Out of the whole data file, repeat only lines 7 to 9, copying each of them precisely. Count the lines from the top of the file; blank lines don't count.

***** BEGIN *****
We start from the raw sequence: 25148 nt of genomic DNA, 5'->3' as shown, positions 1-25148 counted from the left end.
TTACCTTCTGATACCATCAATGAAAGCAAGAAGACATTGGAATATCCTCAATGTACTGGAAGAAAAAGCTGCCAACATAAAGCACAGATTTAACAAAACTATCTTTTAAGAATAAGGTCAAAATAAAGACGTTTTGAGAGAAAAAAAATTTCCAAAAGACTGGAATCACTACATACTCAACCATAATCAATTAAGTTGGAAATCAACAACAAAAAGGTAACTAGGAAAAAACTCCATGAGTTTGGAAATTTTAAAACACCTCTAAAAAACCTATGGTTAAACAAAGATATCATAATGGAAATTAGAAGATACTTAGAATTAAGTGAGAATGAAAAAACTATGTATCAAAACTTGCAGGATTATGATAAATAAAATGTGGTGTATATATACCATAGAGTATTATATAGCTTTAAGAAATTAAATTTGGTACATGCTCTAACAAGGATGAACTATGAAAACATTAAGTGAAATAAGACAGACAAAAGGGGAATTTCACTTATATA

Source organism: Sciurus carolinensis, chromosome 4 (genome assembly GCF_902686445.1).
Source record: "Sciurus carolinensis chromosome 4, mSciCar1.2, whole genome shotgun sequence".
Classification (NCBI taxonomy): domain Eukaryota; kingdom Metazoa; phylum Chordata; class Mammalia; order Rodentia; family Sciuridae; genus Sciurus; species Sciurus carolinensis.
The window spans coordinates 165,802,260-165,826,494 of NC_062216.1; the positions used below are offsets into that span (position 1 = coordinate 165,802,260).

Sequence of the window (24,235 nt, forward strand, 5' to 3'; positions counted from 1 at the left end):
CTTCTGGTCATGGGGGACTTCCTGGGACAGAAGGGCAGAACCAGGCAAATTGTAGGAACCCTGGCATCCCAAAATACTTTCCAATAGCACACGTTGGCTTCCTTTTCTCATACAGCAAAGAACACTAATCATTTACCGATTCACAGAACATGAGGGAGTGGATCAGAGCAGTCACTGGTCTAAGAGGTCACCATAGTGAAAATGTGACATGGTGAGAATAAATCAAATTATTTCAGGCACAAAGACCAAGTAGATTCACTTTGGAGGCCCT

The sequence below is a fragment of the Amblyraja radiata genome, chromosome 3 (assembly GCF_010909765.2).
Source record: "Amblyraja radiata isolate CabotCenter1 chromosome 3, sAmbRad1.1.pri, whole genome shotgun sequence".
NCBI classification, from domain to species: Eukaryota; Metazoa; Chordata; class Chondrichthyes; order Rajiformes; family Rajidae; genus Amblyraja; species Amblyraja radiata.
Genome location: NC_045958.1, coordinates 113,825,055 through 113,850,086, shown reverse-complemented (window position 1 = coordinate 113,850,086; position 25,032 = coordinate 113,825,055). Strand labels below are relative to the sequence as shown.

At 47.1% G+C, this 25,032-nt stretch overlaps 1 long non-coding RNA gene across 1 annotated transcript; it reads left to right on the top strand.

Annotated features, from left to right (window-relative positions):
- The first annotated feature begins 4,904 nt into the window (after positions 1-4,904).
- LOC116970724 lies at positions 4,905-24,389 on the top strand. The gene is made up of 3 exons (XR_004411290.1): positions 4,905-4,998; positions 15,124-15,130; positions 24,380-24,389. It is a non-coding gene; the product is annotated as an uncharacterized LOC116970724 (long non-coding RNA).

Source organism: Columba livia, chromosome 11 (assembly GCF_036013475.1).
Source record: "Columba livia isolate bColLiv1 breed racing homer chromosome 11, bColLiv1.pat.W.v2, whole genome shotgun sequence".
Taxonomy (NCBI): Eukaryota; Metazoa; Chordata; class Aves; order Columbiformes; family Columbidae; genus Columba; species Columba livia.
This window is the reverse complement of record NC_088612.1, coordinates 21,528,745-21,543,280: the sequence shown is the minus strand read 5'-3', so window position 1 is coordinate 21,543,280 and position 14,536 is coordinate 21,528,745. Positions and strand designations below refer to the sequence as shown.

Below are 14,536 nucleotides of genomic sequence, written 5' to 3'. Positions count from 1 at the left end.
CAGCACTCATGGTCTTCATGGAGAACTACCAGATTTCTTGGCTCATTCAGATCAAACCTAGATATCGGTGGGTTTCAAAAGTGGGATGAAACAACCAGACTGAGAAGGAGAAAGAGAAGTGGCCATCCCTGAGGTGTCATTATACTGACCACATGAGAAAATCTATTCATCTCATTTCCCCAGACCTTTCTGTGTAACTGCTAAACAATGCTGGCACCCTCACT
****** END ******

Sequence of the window (24,235 nt, forward strand, 5' to 3'; positions counted from 1 at the left end):
CTTCTGGTCATGGGGGACTTCCTGGGACAGAAGGGCAGAACCAGGCAAATTGTAGGAACCCTGGCATCCCAAAATACTTTCCAATAGCACACGTTGGCTTCCTTTTCTCATACAGCAAAGAACACTAATCATTTACCGATTCACAGAACATGAGGGAGTGGATCAGAGCAGTCACTGGTCTAAGAGGTCACCATAGTGAAAATGTGACATGGTGAGAATAAATCAAATTATTTCAGGCACAAAGACCAAGTAGATTCACTTTGGAGGCCCT

The sequence below is a fragment of the Amblyraja radiata genome, chromosome 3 (assembly GCF_010909765.2).